You don’t have to be an advanced reader to have a passion for history. Luckily, if your youngster is drawn to stories about Harriet Tubman, Anne Frank, Thomas Jefferson, and other notable figures of the past, there are plenty of wonderful history books for kids. The following reads are perfect examples, as they explore landmark events in informative but entertaining ways that'll encourage your burgeoning history buff.
From the author of The Street—the first novel by an African-American woman to sell more than one million copies—comes this essential Harriet Tubman biography aimed at middle-grade readers. Published in 1955, Ann Petry’s portrait of the female Underground Railroad “conductor,” and her own inspiring journey to freedom, should be required reading for all ages.
Virginia Hamilton tells another gripping story of a dogged fight for freedom—that of Anthony Burns, who escaped slavery and was returned to his master because of the Fugitive Slave Act of 1850. Thankfully, his widely-publicized trial ended in his favor—Boston abolitionists paid for his freedom—and he went on to receive his education at Oberlin College. But parents should note that, while inspiring, the book isn’t for the faint of heart, as Hamilton never shrinks from the disturbing details of plantation abuse.
Early American Studies
Introduce your young reader to the struggles of American pioneers with this ten-part history collection. From the story of Sacagawea to Lewis and Clark's legendary expedition, the Roops' books will not only satiate voracious bibliophiles but provide a vivid overview of the United States in its earliest days.
Anne Frank in the Secret Annex
If your son or daughter couldn’t be torn away from The Diary of Anne Frank, this book can deepen their knowledge of Anne’s ordeal in the secret annex. Descriptions of the building’s layout and daily goings-on accompany profiles of the personalities who hid with the Frank family—in addition to information on their fates after the Nazis arrested them in August of 1944.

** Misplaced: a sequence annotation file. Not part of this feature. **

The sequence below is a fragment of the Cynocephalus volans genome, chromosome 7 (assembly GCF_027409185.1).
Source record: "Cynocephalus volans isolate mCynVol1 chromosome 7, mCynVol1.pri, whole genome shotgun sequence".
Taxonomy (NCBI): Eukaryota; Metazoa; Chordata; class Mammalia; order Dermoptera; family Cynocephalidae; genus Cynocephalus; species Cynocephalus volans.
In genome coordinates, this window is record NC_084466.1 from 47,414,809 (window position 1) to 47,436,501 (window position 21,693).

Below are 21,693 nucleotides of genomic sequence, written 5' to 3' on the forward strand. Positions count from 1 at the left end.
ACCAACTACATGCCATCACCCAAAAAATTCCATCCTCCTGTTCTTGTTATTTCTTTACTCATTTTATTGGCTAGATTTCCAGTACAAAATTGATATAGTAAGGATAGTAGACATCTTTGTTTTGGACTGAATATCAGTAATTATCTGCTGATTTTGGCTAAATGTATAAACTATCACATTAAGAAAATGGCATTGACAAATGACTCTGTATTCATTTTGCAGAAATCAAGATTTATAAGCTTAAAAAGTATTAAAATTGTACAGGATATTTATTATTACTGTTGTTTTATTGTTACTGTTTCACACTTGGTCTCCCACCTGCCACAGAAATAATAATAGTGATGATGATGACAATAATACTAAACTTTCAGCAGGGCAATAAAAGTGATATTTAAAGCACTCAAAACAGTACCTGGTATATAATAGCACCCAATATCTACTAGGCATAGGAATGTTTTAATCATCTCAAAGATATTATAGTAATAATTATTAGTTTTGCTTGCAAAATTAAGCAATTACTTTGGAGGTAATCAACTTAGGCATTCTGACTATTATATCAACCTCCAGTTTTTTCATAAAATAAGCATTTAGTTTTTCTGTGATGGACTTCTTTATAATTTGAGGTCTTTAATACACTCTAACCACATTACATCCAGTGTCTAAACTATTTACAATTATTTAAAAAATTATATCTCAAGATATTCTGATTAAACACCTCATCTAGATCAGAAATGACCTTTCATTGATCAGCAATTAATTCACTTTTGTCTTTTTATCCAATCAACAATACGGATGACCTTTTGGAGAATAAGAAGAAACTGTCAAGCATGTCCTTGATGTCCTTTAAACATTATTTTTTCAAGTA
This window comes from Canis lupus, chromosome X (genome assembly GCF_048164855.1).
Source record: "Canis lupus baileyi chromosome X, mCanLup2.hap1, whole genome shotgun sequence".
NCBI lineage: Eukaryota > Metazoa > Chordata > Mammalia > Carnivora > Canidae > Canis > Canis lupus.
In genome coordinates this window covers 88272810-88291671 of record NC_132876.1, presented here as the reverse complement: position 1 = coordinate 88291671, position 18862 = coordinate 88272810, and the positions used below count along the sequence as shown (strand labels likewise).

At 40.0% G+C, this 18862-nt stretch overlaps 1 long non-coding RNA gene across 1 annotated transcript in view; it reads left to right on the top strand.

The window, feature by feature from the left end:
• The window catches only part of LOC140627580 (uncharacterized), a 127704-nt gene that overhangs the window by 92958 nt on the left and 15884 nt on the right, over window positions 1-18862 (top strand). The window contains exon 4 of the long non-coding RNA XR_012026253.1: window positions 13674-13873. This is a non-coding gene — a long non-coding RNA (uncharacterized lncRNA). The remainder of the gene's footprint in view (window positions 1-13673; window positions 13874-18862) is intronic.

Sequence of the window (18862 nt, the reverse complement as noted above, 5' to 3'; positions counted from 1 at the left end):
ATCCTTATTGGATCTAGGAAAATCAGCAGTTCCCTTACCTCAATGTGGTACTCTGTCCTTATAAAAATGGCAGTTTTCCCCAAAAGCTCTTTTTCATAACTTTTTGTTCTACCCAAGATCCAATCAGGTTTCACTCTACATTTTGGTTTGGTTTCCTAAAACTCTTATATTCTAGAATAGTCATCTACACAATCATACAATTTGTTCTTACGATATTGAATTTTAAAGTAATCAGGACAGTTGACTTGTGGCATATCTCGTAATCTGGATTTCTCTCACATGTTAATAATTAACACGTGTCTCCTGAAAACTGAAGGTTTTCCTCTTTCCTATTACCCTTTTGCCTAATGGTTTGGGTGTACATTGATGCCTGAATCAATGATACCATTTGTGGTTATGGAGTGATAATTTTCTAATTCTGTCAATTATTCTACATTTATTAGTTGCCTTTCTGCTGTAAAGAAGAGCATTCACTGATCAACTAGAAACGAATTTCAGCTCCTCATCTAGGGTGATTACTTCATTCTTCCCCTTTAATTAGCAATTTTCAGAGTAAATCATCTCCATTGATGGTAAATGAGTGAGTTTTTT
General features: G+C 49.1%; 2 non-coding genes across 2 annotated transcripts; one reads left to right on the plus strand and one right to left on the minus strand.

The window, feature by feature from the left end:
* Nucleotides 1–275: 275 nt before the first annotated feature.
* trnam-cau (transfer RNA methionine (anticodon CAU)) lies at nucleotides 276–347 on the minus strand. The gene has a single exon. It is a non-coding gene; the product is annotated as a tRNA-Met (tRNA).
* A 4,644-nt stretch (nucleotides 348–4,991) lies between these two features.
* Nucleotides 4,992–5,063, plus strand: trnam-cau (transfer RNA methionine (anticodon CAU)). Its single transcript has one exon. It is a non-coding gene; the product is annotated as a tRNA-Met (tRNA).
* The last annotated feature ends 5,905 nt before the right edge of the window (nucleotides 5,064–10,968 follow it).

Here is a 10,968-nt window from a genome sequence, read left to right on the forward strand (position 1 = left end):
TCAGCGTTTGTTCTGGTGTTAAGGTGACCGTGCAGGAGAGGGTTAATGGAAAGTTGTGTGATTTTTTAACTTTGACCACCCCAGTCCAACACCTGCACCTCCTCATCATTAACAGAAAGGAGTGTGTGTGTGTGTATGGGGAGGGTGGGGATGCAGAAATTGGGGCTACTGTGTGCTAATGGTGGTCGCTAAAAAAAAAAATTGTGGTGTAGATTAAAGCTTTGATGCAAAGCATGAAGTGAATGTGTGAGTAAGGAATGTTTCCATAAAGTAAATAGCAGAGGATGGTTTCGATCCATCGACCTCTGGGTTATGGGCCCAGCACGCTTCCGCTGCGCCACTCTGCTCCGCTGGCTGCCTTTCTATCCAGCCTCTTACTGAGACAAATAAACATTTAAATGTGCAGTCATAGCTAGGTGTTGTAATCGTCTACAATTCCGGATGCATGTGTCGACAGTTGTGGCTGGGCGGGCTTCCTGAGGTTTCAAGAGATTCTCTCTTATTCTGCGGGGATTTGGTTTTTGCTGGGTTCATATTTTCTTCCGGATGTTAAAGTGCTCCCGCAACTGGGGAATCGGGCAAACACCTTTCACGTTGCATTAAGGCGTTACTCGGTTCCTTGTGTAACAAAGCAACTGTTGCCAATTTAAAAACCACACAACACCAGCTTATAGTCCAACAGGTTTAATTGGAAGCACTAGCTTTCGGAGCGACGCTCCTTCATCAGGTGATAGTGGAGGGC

Little Leaders: Bold Women in Black History
Vashti Harrison’s New York Times-bestselling book tells the story of 40 incredible black women of our past and present. From Sojourner Truth and Ella Fitzgerald to Angela Davis and Oprah Winfrey, readers of any stripe will draw inspiration from the amazing true stories of these bold and courageous female leaders.
Ada Byron Lovelace and the Thinking Machine
Elementary-grade readers interested in the history of technology might be surprised to learn that the inventor of the mechanical computer was Ada Lovelace—the illegitimate daughter of romantic poet Lord Byron. Laurie Wallmark’s illustrated book tells Ada's incredible story, giving representation to the underrepresented women in science and mathematics.
Thomas Jefferson: Life, Liberty, and the Pursuit of Everything
Beloved illustrated Maria Kalman has created a whimsical biography the Declaration of Independence author and third American president, Thomas Jefferson. But as Kalman proves, Jefferson’s passions extended well outside of politics and state-making. In her beautiful picture book, she reveals fascinating facts (Jefferson was an avid botanist), while also noting his many problematic contradictions (he called slavery an “abomination” yet owned 150 slaves).
This post first appeared on The Archive.
This post is sponsored by Open Road Media. Thank you for supporting our partners, who make it possible for The Archive to continue publishing the history stories you love.